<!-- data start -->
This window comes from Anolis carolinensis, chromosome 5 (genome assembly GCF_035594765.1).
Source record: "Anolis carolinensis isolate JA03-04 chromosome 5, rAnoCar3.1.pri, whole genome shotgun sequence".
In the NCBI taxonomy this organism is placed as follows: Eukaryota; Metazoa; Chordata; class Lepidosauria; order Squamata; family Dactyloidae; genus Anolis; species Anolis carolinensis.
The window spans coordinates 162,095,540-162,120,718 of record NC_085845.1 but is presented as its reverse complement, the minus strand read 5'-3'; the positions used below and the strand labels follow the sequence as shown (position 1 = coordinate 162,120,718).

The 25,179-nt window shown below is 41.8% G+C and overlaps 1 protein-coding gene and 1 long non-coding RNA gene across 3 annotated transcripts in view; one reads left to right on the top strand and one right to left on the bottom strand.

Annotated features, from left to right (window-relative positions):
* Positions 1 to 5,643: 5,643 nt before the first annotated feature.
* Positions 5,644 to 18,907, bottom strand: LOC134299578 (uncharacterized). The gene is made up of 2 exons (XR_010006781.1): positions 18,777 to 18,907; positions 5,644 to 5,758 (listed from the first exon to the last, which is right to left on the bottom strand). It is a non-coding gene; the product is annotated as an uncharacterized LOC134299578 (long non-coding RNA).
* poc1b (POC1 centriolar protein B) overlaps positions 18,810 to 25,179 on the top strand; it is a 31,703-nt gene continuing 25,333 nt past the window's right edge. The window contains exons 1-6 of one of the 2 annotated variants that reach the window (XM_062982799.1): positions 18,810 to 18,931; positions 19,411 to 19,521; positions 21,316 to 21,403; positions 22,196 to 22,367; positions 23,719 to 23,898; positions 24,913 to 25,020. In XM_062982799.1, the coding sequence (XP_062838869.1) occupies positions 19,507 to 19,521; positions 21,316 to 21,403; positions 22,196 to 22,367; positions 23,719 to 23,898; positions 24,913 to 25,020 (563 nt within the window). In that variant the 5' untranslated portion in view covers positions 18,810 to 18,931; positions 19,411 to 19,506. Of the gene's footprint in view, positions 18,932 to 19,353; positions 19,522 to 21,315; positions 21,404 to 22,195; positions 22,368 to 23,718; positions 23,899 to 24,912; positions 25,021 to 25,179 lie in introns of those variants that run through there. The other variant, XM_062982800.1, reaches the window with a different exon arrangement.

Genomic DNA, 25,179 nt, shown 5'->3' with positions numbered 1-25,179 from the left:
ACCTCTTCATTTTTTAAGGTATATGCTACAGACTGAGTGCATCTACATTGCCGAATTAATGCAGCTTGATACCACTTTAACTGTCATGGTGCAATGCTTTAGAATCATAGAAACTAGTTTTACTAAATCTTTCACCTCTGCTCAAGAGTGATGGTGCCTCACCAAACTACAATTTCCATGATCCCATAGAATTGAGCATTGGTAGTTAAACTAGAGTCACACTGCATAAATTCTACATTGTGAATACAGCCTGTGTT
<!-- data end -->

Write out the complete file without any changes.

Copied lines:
This window comes from Anolis carolinensis, chromosome 5 (genome assembly GCF_035594765.1).
Source record: "Anolis carolinensis isolate JA03-04 chromosome 5, rAnoCar3.1.pri, whole genome shotgun sequence".
In the NCBI taxonomy this organism is placed as follows: Eukaryota; Metazoa; Chordata; class Lepidosauria; order Squamata; family Dactyloidae; genus Anolis; species Anolis carolinensis.
The window spans coordinates 162,095,540-162,120,718 of record NC_085845.1 but is presented as its reverse complement, the minus strand read 5'-3'; the positions used below and the strand labels follow the sequence as shown (position 1 = coordinate 162,120,718).

The 25,179-nt window shown below is 41.8% G+C and overlaps 1 protein-coding gene and 1 long non-coding RNA gene across 3 annotated transcripts in view; one reads left to right on the top strand and one right to left on the bottom strand.

Annotated features, from left to right (window-relative positions):
* Positions 1 to 5,643: 5,643 nt before the first annotated feature.
* Positions 5,644 to 18,907, bottom strand: LOC134299578 (uncharacterized). The gene is made up of 2 exons (XR_010006781.1): positions 18,777 to 18,907; positions 5,644 to 5,758 (listed from the first exon to the last, which is right to left on the bottom strand). It is a non-coding gene; the product is annotated as an uncharacterized LOC134299578 (long non-coding RNA).
* poc1b (POC1 centriolar protein B) overlaps positions 18,810 to 25,179 on the top strand; it is a 31,703-nt gene continuing 25,333 nt past the window's right edge. The window contains exons 1-6 of one of the 2 annotated variants that reach the window (XM_062982799.1): positions 18,810 to 18,931; positions 19,411 to 19,521; positions 21,316 to 21,403; positions 22,196 to 22,367; positions 23,719 to 23,898; positions 24,913 to 25,020. In XM_062982799.1, the coding sequence (XP_062838869.1) occupies positions 19,507 to 19,521; positions 21,316 to 21,403; positions 22,196 to 22,367; positions 23,719 to 23,898; positions 24,913 to 25,020 (563 nt within the window). In that variant the 5' untranslated portion in view covers positions 18,810 to 18,931; positions 19,411 to 19,506. Of the gene's footprint in view, positions 18,932 to 19,353; positions 19,522 to 21,315; positions 21,404 to 22,195; positions 22,368 to 23,718; positions 23,899 to 24,912; positions 25,021 to 25,179 lie in introns of those variants that run through there. The other variant, XM_062982800.1, reaches the window with a different exon arrangement.

Genomic DNA, 25,179 nt, shown 5'->3' with positions numbered 1-25,179 from the left:
ACCTCTTCATTTTTTAAGGTATATGCTACAGACTGAGTGCATCTACATTGCCGAATTAATGCAGCTTGATACCACTTTAACTGTCATGGTGCAATGCTTTAGAATCATAGAAACTAGTTTTACTAAATCTTTCACCTCTGCTCAAGAGTGATGGTGCCTCACCAAACTACAATTTCCATGATCCCATAGAATTGAGCATTGGTAGTTAAACTAGAGTCACACTGCATAAATTCTACATTGTGAATACAGCCTGTGTT